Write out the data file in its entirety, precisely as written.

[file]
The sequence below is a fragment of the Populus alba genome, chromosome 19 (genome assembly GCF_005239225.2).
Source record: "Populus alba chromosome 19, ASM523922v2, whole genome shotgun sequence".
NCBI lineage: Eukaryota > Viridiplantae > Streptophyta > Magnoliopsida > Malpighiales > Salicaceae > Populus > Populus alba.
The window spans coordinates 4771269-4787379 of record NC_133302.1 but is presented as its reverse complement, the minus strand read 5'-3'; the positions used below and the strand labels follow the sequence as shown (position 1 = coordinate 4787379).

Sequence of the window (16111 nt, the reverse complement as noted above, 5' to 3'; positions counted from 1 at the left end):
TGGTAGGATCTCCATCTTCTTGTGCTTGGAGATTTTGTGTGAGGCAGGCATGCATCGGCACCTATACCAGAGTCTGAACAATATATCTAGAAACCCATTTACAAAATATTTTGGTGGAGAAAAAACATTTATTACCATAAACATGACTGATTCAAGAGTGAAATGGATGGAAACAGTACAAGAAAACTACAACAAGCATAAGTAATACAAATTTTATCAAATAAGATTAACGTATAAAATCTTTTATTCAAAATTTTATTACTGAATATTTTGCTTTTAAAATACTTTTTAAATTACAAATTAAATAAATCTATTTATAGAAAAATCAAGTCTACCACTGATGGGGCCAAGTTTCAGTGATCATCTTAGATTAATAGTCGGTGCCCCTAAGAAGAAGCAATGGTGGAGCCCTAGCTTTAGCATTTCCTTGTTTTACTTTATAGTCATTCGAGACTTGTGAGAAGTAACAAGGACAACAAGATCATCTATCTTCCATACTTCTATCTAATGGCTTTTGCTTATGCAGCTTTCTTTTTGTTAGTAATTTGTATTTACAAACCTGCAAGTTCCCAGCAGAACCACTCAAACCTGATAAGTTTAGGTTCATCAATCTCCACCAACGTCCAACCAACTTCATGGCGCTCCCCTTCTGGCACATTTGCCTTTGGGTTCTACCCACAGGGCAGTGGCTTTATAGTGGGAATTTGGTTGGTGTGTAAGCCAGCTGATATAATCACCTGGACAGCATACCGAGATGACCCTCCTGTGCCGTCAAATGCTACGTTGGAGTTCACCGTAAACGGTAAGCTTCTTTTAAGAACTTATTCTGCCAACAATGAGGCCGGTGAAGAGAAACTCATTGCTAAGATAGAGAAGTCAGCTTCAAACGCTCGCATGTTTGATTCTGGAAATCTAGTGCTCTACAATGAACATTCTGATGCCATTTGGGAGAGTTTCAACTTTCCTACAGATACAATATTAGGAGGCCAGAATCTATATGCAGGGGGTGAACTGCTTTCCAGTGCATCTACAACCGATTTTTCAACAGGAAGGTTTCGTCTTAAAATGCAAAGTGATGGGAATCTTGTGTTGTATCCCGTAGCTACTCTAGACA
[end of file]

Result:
The sequence below is a fragment of the Populus alba genome, chromosome 19 (genome assembly GCF_005239225.2).
Source record: "Populus alba chromosome 19, ASM523922v2, whole genome shotgun sequence".
NCBI lineage: Eukaryota > Viridiplantae > Streptophyta > Magnoliopsida > Malpighiales > Salicaceae > Populus > Populus alba.
The window spans coordinates 4771269-4787379 of record NC_133302.1 but is presented as its reverse complement, the minus strand read 5'-3'; the positions used below and the strand labels follow the sequence as shown (position 1 = coordinate 4787379).

Sequence of the window (16111 nt, the reverse complement as noted above, 5' to 3'; positions counted from 1 at the left end):
TGGTAGGATCTCCATCTTCTTGTGCTTGGAGATTTTGTGTGAGGCAGGCATGCATCGGCACCTATACCAGAGTCTGAACAATATATCTAGAAACCCATTTACAAAATATTTTGGTGGAGAAAAAACATTTATTACCATAAACATGACTGATTCAAGAGTGAAATGGATGGAAACAGTACAAGAAAACTACAACAAGCATAAGTAATACAAATTTTATCAAATAAGATTAACGTATAAAATCTTTTATTCAAAATTTTATTACTGAATATTTTGCTTTTAAAATACTTTTTAAATTACAAATTAAATAAATCTATTTATAGAAAAATCAAGTCTACCACTGATGGGGCCAAGTTTCAGTGATCATCTTAGATTAATAGTCGGTGCCCCTAAGAAGAAGCAATGGTGGAGCCCTAGCTTTAGCATTTCCTTGTTTTACTTTATAGTCATTCGAGACTTGTGAGAAGTAACAAGGACAACAAGATCATCTATCTTCCATACTTCTATCTAATGGCTTTTGCTTATGCAGCTTTCTTTTTGTTAGTAATTTGTATTTACAAACCTGCAAGTTCCCAGCAGAACCACTCAAACCTGATAAGTTTAGGTTCATCAATCTCCACCAACGTCCAACCAACTTCATGGCGCTCCCCTTCTGGCACATTTGCCTTTGGGTTCTACCCACAGGGCAGTGGCTTTATAGTGGGAATTTGGTTGGTGTGTAAGCCAGCTGATATAATCACCTGGACAGCATACCGAGATGACCCTCCTGTGCCGTCAAATGCTACGTTGGAGTTCACCGTAAACGGTAAGCTTCTTTTAAGAACTTATTCTGCCAACAATGAGGCCGGTGAAGAGAAACTCATTGCTAAGATAGAGAAGTCAGCTTCAAACGCTCGCATGTTTGATTCTGGAAATCTAGTGCTCTACAATGAACATTCTGATGCCATTTGGGAGAGTTTCAACTTTCCTACAGATACAATATTAGGAGGCCAGAATCTATATGCAGGGGGTGAACTGCTTTCCAGTGCATCTACAACCGATTTTTCAACAGGAAGGTTTCGTCTTAAAATGCAAAGTGATGGGAATCTTGTGTTGTATCCCGTAGCTACTCTAGACA